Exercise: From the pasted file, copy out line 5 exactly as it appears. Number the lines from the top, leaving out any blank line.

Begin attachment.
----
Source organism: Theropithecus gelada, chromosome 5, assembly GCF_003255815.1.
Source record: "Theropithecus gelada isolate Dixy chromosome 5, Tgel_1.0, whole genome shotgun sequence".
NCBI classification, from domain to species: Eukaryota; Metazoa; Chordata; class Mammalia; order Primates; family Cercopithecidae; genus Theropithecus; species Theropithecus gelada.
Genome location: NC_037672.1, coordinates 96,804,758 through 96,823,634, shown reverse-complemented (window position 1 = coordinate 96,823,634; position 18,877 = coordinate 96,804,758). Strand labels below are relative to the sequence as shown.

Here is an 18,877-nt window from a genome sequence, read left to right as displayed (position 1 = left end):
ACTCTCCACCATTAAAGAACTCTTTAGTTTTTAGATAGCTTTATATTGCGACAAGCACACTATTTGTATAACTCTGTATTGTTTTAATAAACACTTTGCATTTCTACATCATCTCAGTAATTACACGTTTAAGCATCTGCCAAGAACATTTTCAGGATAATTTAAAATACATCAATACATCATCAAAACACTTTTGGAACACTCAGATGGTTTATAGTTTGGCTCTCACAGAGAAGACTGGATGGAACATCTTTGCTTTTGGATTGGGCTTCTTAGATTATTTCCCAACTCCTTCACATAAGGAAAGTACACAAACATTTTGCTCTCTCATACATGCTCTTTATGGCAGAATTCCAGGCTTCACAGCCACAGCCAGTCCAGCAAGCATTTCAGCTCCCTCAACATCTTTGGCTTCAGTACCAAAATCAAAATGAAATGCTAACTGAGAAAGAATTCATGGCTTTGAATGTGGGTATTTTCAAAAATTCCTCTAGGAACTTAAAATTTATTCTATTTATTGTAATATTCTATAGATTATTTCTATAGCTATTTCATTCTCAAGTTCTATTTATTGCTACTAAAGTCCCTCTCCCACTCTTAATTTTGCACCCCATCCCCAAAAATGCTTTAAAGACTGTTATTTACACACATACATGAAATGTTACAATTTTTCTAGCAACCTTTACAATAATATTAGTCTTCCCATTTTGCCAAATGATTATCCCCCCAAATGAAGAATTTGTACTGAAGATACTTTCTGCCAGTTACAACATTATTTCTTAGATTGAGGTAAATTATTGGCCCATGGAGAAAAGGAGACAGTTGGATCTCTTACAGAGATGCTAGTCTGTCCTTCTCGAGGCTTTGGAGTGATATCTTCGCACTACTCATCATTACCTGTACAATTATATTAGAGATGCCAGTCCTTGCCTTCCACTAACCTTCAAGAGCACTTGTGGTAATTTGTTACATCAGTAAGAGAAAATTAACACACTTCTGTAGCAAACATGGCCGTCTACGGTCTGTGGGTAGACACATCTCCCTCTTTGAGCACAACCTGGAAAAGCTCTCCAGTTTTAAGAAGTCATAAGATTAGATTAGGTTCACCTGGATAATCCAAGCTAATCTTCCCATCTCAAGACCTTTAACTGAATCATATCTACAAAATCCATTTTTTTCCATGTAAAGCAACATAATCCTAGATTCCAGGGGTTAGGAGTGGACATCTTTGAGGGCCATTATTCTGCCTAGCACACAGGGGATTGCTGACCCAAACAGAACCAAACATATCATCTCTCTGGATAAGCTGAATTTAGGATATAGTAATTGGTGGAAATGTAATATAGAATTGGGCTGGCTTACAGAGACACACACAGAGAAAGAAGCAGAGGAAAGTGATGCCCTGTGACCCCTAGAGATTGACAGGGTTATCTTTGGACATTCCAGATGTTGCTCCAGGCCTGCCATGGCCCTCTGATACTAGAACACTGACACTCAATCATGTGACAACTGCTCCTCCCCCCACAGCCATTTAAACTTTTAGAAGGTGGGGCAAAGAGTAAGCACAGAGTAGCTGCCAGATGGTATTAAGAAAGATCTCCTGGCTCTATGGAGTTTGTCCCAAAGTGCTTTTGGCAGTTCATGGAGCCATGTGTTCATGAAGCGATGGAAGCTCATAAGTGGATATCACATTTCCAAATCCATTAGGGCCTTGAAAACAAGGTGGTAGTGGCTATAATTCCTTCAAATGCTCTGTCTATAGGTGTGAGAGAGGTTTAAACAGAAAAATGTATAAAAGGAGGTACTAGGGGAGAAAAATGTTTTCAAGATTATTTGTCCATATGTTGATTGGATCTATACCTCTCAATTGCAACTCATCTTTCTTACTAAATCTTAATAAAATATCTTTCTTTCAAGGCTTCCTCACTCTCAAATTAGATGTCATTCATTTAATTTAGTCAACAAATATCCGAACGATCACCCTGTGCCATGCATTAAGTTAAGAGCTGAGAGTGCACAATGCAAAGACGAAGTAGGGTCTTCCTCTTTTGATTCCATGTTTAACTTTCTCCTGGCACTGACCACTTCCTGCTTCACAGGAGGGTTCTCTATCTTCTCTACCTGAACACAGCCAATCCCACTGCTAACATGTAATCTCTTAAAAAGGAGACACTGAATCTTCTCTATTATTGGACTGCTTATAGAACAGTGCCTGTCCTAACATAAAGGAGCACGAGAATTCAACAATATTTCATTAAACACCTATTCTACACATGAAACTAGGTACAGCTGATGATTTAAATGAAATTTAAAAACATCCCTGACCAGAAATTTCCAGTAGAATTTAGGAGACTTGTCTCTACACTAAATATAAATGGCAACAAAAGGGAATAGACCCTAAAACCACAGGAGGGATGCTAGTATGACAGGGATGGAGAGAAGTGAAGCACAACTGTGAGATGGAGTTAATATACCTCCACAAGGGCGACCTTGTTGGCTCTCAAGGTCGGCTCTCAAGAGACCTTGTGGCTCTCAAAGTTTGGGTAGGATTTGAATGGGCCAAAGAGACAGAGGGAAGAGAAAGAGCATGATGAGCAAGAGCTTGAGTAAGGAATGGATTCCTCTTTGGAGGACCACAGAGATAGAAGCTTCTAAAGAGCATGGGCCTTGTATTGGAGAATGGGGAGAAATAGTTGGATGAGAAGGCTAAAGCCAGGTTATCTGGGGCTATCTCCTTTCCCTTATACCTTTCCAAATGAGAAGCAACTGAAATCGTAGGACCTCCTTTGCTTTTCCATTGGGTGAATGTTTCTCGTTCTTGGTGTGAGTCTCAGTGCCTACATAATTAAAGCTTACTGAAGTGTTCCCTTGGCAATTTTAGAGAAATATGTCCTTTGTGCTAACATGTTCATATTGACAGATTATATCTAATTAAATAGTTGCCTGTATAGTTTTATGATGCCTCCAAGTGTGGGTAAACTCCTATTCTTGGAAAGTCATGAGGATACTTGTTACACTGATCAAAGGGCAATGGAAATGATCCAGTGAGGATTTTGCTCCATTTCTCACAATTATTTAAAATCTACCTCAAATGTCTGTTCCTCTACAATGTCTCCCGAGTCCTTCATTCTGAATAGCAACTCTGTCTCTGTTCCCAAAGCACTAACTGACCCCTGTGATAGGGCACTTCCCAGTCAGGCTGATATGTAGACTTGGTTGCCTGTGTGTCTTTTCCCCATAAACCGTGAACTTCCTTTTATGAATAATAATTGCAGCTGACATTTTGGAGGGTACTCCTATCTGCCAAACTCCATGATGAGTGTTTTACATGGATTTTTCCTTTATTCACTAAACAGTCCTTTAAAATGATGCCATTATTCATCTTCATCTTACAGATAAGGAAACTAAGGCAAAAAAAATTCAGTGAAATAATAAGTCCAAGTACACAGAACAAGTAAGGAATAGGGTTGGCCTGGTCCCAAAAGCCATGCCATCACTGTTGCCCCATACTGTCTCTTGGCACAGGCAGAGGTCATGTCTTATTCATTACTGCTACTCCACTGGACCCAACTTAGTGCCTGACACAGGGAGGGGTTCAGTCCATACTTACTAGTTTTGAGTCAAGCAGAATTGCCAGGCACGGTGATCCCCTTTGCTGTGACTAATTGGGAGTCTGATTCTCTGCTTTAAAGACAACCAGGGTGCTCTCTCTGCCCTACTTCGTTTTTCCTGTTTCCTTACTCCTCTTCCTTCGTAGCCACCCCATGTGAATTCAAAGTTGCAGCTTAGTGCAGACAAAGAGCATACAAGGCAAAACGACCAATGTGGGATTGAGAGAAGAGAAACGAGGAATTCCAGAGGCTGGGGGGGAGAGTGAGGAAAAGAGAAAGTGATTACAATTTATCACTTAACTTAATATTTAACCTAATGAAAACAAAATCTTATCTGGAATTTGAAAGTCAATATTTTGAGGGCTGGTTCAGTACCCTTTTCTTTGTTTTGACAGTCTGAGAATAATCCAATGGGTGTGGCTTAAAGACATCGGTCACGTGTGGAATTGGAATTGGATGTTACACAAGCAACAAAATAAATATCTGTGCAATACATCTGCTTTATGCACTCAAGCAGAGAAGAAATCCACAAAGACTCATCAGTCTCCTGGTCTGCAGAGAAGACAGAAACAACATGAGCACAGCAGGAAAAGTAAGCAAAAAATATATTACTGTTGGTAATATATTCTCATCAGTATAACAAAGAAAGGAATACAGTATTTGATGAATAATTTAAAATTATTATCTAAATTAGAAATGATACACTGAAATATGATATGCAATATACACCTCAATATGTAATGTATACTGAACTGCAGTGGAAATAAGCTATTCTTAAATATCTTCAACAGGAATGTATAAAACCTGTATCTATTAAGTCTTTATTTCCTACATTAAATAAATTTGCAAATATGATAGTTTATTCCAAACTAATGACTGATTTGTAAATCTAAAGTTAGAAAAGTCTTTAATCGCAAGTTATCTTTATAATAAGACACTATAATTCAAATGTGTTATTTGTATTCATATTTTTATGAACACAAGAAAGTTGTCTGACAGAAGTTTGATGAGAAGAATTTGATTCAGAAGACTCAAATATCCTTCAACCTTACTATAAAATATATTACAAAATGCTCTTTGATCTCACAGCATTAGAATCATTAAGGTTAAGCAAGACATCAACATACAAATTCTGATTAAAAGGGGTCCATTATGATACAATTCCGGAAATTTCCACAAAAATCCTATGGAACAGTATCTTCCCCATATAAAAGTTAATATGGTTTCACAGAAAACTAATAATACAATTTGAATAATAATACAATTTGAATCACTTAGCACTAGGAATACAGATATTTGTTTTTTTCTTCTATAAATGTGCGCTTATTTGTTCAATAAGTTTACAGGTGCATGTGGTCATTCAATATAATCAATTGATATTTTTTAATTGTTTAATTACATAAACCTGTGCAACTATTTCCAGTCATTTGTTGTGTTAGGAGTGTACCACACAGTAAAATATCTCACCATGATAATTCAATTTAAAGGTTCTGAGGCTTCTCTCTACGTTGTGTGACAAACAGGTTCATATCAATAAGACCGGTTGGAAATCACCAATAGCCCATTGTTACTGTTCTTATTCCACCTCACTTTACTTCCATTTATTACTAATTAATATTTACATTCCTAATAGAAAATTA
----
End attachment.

Here is an 18,877-nt window from a genome sequence, read left to right as displayed (position 1 = left end):